I picked up Gitti and the rest of the night was generally spent bumming around at the house watching TV.  Along with Ash, we stayed up watching some documentary show following a police unit that tracks missing persons, of which one was a backpacker in Australia.  Go figure that it ends with a “on the next episode” degree of closure, except in their summary of the next episode they totally neglected to mention the backpacker story they’d been developing this whole show.  So that was a let-down… we all dispersed to bed as soon as our hearts were broken by the end of the show and its lack of closinating closing sorts of closure.

Wednesday, December 16, 2009

NZ - Tongariro

South to Tongariro, home of Mt. Doom – otherwise known as Mt. Ngauruhoe.  Not wanting to freeze Gitti, much of the drive was with the windows up.  Hence, neither of us was particularly cognizant of just how cold it actually was out there.  Granted, it was nothing compared to the snowlands back home, but it certainly wasn’t summer-like.  We left the car already bundled up in winter gear as we made our way toward the Tongariro Alpine Crossing.

I’d stripped off much of my winter gear soon enough, but as soon as began ascending I soon had it back on.  First it started sleeting.  Then it started snowing.  All the while there was monstrous wind.  Then there was brilliant warming sunshine.  We started lunch just as the sun broke through, and just as we zipped up our bags after finishing our food the blue sky gave way to rain.  The rain turned to snow… and more snow… and more snow.  It was snowing during summer in December… there are just so many things wrong with that sentence.

On several occasions we thought about turning back, but each time we kept going.  It just kept snowing.  One good thing was that the wind was at our back much of the way, though I was dreading the return when the wind’s direction was no longer so convenient.  We came upon another German guy continuing on despite wearing jeans & a hoodie… and here we’re dressed up in winter gear.  He joined us as we kept going up and up, eventually hitting the summit of the track; but wussing out of branching out to explore other summits considering that the views weren’t particularly stellar.

I kind of feel bad about skipping the final ascent of Mt. Doom, considering there was only about an hour left to go for that… but firstly I didn’t realize it was Mt. Doom at the time, and secondly: the hobbits didn’t climb to the summit, either.  A part of me did kind of wish I’d brought the ring from my LotR Risk game so I could throw it into Mt. Ngauruhoe’s crater.  I wonder if anyone else has ever done that.

The hike’s return was faster, but certainly colder & wetter.  We were accumulating snow on ourselves by the time we got down to the large crater through which the path traverses.  Soon after, we were in warming sunshine.  And by the time we were back the carpark: the mountains were almost cloudless.  Go figure.  As arduous as the snow & wind were, however, we couldn’t deny that getting snowed on was part of the excitement.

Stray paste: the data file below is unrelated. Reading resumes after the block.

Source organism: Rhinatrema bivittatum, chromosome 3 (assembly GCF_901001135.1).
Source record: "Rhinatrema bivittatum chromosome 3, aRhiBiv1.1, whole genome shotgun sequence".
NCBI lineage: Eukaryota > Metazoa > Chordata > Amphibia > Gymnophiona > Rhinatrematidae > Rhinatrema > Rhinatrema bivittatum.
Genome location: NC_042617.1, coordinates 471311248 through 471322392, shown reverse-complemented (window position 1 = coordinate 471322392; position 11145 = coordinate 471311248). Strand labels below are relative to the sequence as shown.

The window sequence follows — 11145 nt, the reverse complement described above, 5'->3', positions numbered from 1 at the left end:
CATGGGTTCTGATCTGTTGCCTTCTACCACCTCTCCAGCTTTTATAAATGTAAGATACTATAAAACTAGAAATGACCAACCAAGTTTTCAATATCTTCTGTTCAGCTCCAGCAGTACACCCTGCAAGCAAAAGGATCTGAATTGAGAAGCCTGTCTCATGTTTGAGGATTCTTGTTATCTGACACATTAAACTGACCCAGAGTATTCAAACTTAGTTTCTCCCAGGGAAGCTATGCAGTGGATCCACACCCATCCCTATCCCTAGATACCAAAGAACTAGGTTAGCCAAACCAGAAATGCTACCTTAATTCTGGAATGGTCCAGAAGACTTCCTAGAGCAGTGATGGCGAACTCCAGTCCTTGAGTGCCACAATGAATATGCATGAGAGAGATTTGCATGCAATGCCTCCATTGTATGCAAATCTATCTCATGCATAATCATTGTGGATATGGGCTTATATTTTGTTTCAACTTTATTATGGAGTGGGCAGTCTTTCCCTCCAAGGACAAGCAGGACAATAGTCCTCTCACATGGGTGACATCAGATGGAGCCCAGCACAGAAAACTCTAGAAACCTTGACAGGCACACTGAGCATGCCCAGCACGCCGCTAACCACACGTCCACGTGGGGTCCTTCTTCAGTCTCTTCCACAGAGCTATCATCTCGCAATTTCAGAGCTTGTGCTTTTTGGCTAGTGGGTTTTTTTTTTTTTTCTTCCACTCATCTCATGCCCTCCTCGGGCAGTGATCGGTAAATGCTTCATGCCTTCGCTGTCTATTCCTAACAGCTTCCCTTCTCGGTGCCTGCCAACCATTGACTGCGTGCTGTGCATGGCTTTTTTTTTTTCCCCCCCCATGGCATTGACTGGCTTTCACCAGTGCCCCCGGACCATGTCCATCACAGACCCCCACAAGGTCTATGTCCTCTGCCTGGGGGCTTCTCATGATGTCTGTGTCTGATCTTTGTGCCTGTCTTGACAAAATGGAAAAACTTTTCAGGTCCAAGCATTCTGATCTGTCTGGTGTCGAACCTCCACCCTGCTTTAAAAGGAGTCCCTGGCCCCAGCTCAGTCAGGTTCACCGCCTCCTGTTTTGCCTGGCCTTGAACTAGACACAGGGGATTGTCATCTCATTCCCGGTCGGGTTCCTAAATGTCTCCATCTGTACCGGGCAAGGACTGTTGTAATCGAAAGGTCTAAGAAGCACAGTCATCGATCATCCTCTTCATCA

After the hike it was a very short drive to Whakapapa Village, where we’d booked a room at the Skotel.  We grabbed some food at the tavern just down the road – one of three dining options in town.  I ordered penne pasta and Gitti ordered wedges.  Thinking she’d ordered veggies, I ended up eating much of her meal.  Finding my pasta to be far too sauce-heavy, I ate the pasta itself & let her take on the far more dominant vegetable sauce.  So we ended up preferring the other’s meal… at least it worked out well.

Tuesday, December 15, 2009

NZ - Waitomo Caves

Today I had a goal: get up early and go to the caves.  It wasn’t long before that goal was refined & shortened only to “go to the caves”.  I booked the longest of cave tours – a 5-hour expedition.  This expedition ended up being the best part of the trip thus far, despite not enjoying the day’s cloudless sunshine for several hours.

At the office for the Legendary Black Water Rafting Company I was introduced to our 11am tour group.  There were two American guys from Texas, both computer engineers; and an English girl who taught science to middle/high school-aged students.  We got into ever-fashionable wetsuits & helmets with lights, got a bit of practice on abseiling/rappelling (thankfully something I’ve done in the past & was pretty comfortable with), and minutes later were getting ready to plunge into a black hole.

I was second to go.  I watched as one of the Americans disappeared first, and then I just happened to be standing nearest to the platform when it came time for the next one up.  Things went smoothly right up until I took my second foot off the platform.  That was when it occurred to me that I had one of my fingers stuck between the rappel rack & the rope… fortunately there were some rocks right at the start which I could bounce about on; except to get closer to them – just a few inches – made the pinch just that much tighter.  A good lesson for belaying is not to use your own appendages for friction.

The pinch wasn’t horrendous yet since I caught it before it became so, so I let out a bit of rope & gave in to a tighter pinch.  In exchange I managed to tap my toes on a nearby rock.  Just a light tap was all I needed to release some of the pressure & let me free my finger.  Then zoom away I went – after clearing those first couple rocks, it was a large empty cavern.  A flat rock face began to near, but as it was soaked one couldn’t “walk” down it like in the movies; you just had to tap off it periodically.  My landing was apparently one of the smoothest they’d ever seen… not bad considering I hadn’t rappelled since my sophomore year of college.